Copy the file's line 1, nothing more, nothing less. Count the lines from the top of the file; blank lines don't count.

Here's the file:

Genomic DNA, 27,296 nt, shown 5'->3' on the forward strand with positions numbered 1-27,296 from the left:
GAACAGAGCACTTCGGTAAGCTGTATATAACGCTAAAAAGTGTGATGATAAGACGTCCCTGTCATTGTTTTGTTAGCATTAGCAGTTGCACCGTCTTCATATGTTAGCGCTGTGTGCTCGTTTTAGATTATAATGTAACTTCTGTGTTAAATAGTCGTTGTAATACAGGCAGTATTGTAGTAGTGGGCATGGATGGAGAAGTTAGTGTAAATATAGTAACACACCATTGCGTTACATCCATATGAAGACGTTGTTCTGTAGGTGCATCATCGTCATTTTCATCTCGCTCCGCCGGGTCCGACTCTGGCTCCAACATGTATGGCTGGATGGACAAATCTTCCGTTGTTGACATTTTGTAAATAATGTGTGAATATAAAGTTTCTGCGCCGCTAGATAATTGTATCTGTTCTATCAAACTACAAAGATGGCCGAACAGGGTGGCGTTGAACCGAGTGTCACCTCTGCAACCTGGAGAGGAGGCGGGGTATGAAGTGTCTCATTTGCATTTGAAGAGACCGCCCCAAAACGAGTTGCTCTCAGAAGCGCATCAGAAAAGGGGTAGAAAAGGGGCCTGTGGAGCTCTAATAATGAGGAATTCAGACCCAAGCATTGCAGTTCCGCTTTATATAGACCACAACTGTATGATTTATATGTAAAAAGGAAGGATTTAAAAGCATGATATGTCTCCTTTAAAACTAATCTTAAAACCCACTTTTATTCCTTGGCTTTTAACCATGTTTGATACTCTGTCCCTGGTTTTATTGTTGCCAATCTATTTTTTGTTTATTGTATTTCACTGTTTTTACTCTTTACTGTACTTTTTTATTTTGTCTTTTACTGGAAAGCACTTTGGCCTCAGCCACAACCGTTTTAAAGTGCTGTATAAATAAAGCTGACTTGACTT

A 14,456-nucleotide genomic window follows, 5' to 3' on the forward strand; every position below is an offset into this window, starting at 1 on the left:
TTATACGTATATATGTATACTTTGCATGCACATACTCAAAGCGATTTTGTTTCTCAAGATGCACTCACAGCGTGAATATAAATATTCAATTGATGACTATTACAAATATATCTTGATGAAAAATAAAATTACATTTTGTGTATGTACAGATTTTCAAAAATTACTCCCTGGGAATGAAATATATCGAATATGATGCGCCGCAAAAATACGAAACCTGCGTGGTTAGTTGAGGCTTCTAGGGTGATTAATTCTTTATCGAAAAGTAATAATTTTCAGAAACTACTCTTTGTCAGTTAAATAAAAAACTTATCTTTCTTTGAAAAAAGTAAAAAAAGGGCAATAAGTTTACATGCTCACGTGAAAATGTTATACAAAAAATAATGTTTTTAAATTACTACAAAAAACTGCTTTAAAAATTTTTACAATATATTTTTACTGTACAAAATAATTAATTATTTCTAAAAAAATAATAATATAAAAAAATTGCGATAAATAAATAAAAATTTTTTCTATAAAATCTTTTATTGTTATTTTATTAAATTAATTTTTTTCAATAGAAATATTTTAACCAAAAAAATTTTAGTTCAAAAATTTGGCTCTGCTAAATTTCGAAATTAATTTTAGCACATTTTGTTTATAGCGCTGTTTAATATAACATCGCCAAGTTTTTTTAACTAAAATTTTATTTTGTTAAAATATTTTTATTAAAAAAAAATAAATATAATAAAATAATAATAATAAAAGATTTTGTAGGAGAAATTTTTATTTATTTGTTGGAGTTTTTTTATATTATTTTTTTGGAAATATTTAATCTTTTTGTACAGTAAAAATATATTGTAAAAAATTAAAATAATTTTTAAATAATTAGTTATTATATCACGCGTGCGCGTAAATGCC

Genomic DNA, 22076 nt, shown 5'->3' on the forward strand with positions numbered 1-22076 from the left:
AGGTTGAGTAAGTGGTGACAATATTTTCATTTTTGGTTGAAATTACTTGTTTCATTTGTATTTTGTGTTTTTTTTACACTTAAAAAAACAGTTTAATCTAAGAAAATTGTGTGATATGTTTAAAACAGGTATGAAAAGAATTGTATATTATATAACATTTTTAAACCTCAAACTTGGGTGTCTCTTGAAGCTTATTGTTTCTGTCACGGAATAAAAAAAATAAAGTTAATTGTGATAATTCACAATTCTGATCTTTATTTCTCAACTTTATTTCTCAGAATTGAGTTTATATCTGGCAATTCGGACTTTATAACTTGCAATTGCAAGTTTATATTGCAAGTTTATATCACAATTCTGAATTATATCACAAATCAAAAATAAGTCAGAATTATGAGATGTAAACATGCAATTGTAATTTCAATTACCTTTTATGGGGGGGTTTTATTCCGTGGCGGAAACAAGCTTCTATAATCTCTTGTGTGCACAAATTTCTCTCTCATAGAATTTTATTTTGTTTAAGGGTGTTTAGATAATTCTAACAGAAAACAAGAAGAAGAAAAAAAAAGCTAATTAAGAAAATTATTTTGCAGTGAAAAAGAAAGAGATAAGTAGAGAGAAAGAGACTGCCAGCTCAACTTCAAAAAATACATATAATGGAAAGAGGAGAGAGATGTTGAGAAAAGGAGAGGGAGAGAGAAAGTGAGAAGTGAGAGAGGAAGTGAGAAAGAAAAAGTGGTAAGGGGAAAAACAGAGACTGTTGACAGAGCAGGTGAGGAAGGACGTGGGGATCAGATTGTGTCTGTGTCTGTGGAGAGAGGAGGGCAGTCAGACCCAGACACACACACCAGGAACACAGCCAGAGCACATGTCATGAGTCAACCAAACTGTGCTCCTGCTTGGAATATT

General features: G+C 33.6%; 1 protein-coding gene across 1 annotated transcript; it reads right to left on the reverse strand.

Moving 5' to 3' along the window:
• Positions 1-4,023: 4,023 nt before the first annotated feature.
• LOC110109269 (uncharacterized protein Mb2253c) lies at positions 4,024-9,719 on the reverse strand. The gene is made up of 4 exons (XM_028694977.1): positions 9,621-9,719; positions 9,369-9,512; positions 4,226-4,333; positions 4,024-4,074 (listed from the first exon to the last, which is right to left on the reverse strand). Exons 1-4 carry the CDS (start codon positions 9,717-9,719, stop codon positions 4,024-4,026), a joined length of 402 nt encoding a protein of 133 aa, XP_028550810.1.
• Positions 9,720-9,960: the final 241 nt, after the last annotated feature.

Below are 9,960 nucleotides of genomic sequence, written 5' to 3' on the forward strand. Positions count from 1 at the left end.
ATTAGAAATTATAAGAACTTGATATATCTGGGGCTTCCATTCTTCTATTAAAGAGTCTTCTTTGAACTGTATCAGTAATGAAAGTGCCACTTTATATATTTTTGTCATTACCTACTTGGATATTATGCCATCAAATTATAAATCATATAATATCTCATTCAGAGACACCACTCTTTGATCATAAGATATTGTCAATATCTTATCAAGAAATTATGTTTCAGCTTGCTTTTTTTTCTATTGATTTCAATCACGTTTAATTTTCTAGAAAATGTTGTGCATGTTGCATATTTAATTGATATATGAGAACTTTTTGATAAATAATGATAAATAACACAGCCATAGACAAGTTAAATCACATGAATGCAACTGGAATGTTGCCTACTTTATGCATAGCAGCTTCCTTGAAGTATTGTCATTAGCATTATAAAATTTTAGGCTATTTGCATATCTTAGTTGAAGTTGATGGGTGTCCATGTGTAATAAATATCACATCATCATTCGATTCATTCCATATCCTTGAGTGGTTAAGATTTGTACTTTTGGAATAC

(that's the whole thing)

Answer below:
Genomic DNA, 27,296 nt, shown 5'->3' on the forward strand with positions numbered 1-27,296 from the left: